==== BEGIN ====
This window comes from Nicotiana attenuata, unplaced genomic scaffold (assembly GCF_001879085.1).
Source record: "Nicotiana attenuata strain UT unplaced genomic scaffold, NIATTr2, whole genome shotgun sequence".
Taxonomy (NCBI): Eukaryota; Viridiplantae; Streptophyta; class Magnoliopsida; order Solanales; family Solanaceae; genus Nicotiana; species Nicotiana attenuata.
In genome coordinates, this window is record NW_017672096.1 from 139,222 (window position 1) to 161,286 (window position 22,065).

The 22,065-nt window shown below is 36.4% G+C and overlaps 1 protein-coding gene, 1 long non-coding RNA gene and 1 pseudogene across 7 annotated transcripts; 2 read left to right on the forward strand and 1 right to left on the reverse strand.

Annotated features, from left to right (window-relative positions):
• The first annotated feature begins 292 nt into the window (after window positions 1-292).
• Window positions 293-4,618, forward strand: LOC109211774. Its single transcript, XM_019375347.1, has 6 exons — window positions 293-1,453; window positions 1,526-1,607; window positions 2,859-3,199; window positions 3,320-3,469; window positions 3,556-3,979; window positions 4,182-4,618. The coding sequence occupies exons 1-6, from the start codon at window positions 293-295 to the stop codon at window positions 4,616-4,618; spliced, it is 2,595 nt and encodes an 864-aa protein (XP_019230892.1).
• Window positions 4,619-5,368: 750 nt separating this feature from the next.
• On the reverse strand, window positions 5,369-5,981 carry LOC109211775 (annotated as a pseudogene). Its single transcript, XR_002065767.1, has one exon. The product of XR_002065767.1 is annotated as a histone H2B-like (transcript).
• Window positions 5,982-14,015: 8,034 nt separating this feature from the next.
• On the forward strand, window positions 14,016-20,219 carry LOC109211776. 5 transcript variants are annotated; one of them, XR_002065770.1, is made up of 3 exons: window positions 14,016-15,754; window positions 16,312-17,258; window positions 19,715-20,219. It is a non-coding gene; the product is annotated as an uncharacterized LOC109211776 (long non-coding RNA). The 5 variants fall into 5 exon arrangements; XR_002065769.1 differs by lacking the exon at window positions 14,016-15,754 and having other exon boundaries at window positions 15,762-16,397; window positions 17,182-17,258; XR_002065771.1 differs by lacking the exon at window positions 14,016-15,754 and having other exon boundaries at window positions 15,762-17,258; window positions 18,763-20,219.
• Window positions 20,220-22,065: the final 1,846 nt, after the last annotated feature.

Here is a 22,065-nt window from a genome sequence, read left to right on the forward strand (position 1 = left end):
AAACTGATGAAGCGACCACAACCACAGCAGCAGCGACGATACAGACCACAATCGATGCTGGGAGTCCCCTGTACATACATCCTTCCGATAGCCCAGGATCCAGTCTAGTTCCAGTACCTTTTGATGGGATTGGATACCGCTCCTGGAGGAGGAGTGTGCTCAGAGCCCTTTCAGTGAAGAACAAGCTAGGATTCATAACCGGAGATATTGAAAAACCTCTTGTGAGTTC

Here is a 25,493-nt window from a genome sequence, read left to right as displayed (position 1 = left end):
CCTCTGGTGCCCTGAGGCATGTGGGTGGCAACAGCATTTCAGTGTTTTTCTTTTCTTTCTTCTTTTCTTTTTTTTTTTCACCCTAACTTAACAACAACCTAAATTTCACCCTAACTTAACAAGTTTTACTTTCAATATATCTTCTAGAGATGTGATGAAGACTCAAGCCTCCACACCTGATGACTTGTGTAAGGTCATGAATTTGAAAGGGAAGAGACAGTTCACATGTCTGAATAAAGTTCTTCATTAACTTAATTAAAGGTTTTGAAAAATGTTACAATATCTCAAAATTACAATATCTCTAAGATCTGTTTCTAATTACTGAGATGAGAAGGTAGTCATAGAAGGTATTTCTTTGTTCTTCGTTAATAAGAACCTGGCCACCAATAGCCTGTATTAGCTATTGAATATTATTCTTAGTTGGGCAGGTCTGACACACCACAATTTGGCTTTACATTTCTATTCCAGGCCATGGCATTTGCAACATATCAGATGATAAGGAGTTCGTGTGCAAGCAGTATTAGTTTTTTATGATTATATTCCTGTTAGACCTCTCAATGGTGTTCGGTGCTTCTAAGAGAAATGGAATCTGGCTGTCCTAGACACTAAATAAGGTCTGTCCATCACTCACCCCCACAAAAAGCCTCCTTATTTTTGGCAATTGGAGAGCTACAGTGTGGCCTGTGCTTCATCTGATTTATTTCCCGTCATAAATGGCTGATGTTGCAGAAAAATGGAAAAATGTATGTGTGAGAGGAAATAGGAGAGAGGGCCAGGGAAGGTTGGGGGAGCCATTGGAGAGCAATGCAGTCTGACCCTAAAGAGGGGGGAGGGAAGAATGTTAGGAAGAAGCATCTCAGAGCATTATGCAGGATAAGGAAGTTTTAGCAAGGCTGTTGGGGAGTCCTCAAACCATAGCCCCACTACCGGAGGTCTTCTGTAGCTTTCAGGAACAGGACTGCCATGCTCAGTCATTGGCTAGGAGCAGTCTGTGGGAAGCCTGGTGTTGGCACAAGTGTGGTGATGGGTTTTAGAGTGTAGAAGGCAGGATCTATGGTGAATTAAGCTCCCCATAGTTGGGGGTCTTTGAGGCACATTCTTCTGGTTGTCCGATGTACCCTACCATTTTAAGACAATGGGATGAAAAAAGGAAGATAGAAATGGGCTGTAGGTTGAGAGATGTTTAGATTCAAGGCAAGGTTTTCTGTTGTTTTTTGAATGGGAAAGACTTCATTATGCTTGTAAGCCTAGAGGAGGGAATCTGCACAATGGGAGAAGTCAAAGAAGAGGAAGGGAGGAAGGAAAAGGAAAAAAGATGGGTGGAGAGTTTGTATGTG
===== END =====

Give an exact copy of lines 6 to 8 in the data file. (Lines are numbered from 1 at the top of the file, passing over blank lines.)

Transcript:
Annotated features, from left to right (window-relative positions):
• The first annotated feature begins 292 nt into the window (after window positions 1-292).
• Window positions 293-4,618, forward strand: LOC109211774. Its single transcript, XM_019375347.1, has 6 exons — window positions 293-1,453; window positions 1,526-1,607; window positions 2,859-3,199; window positions 3,320-3,469; window positions 3,556-3,979; window positions 4,182-4,618. The coding sequence occupies exons 1-6, from the start codon at window positions 293-295 to the stop codon at window positions 4,616-4,618; spliced, it is 2,595 nt and encodes an 864-aa protein (XP_019230892.1).